It's been really fun! I feel like a lot of it was still in my brain, somewhere. It's been great to be back with a lot of the same team from before - we've had a lot of fun. And it's such a great piece. It's so much fun to do and so much fun to perform. Desmond is such a fun character to play because he's so naughty! He's quite mischievous. There's loads of new things that we find every time we do the show, which is so exciting. It never feels like it's the same every day, which is great!

And what is it like taking on a comedic role like Desmond Channing?

So much fun! I absolutely love it. With comedy, it either lands or it doesn't, and it's a real skill. So it's interesting to do it. And there's a challenge as well, to try and find new things, experiment with things, not be scared if they don't go as you thought, and then go "Okay, that's maybe not as funny as we thought. Let's cut that. Let's change that." The book is so funny anyway that it's just about landing the right beats and finding those choices.

What has the process been like leading up to this run of DIVA: Live From Hell?

Super exciting! When we finished the run at the Turbine, we were hoping and waiting to do it again. It's such a good show, we had so much fun doing it. And then the brilliant Blair Russell has picked the show up as the producer this time and it's been super exciting! We've all been buzzing to start and it's just been an absolute joy so far. We're very excited to get performing, get some audiences in, get some feedback of this run and then go to the Fringe, which I'm so excited for! I've never done it before, so that'll be a whole new experience.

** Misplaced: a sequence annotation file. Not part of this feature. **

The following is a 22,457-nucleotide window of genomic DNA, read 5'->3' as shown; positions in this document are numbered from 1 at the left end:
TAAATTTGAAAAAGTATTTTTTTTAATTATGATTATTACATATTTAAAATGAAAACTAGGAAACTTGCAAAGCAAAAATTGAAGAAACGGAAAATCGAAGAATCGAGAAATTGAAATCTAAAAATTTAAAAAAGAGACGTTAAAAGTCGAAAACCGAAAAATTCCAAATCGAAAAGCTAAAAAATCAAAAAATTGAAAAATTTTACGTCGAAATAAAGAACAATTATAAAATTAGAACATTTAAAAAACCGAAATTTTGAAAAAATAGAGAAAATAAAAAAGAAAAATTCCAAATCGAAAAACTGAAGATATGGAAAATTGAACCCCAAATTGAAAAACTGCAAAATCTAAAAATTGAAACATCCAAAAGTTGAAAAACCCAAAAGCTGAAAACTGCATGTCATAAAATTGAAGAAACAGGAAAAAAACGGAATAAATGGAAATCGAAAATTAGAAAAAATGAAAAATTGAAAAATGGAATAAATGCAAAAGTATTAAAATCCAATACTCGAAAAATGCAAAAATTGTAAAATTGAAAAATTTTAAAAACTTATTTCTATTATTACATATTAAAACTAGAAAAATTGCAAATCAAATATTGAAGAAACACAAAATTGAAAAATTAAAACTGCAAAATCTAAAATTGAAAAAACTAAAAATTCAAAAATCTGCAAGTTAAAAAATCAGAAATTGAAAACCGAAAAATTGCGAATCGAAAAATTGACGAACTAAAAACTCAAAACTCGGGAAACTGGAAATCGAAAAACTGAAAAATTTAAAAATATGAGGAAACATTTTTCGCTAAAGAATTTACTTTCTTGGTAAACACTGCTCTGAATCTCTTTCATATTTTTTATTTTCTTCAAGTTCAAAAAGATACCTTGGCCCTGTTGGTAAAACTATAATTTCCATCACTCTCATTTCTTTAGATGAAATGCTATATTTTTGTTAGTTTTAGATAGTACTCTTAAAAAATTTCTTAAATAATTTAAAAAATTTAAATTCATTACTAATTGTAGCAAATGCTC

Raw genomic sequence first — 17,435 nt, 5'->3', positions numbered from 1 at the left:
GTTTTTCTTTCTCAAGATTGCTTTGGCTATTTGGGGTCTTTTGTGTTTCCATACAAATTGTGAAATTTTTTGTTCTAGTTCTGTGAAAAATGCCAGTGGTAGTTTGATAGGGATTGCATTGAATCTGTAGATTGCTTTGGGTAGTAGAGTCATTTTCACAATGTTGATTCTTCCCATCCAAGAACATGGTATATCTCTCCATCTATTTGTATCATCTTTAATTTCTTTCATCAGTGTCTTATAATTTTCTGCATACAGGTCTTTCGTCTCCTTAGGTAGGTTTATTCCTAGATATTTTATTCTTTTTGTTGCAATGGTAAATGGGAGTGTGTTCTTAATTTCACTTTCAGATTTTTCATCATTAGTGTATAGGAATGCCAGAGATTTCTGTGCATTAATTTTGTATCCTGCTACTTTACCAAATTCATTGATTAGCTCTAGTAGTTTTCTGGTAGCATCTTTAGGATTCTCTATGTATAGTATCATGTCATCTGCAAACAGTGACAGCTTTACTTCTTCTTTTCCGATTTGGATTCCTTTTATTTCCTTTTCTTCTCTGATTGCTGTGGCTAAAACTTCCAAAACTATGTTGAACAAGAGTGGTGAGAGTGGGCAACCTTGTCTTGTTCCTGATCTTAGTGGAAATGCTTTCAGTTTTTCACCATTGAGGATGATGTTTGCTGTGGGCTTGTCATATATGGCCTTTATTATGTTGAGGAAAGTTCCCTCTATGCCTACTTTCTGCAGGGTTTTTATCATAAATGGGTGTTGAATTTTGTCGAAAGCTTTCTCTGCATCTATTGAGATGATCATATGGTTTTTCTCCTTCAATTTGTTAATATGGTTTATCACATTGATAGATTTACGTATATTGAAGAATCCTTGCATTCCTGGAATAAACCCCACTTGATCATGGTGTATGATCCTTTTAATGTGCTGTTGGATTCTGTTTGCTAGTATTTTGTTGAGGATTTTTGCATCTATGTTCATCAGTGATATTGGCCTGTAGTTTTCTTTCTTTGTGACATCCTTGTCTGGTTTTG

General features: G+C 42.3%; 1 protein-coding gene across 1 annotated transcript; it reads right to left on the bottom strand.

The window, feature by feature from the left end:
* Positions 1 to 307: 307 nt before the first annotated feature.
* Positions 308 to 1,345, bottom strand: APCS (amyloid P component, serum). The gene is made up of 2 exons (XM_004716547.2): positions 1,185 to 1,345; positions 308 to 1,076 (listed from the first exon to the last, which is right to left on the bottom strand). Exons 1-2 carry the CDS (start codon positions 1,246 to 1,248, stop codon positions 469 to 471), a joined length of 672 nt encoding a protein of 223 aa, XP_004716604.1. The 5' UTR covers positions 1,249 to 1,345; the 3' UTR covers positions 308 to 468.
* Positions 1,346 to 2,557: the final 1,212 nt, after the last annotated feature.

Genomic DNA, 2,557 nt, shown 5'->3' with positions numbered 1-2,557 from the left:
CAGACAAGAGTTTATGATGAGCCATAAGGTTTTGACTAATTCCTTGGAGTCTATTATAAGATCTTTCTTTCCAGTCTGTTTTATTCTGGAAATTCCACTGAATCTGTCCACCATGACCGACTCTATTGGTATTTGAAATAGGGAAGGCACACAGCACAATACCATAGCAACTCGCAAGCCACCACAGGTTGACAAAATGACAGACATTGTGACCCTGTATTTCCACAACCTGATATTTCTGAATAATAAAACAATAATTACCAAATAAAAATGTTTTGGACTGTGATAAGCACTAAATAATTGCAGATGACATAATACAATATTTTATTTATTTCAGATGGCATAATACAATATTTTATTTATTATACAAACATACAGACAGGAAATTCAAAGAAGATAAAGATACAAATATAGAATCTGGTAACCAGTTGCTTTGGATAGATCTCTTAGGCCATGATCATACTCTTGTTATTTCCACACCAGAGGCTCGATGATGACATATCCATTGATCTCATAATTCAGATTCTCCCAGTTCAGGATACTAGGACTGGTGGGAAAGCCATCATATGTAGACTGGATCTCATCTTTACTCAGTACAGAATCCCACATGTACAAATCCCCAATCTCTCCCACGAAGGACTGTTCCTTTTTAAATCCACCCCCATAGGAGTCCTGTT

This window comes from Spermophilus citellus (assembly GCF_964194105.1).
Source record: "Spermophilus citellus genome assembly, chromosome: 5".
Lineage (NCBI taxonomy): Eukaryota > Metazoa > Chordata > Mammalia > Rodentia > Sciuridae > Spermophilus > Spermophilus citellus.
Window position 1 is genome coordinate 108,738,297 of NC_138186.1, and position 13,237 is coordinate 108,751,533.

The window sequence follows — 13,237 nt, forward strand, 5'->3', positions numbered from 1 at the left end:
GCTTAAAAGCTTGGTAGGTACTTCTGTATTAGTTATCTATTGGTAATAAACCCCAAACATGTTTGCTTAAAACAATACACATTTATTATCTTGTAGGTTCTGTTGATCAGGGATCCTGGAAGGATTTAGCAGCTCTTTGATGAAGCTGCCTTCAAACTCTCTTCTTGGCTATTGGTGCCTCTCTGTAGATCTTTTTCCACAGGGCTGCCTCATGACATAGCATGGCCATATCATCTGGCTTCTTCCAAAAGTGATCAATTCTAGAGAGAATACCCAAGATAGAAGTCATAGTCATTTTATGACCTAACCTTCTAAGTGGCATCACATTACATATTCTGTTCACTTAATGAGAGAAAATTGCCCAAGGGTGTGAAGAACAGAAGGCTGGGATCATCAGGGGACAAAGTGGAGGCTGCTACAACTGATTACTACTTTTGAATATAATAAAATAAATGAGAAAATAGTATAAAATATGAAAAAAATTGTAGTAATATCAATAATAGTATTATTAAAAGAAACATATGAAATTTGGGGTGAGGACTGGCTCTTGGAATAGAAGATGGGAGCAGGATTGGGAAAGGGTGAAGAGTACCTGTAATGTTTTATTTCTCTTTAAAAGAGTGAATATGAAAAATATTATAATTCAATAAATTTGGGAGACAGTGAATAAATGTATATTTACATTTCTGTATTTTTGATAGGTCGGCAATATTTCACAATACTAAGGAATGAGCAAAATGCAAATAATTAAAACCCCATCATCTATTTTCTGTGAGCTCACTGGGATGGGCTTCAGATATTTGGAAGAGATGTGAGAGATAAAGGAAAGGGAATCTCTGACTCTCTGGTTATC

Luke Bayer

That actually leads perfectly into my next question! What is it like to be going to the Edinburgh Fringe with this show?

I am buzzing! I've wanted to do the Fringe for years, but it's just a case of the right time, the right place, the right thing. I feel DIVA is a great show for the Fringe. Fingers crossed people will love it and come and see and support the show! It's a great show and we've got a great time slot at the Fringe as well [8:30pm]. If you come along with a little glass of wine, I would say that's a lovely old time to come! I'm so excited to also see some of my friends in shows there and to support other shows, go and see new work. It's super exciting! I feel very lucky.

Are there any shows in particular you're looking forward to seeing at the Fringe?

I'm gonna go and see my friend Rob Madge's show, My Son's a Queer (But What Can You Do), which I've seen a couple of times already! They're doing it in the huge hall at the Fringe [Underbelly's McEwan Hall], so that's amazing. I'm really proud of them.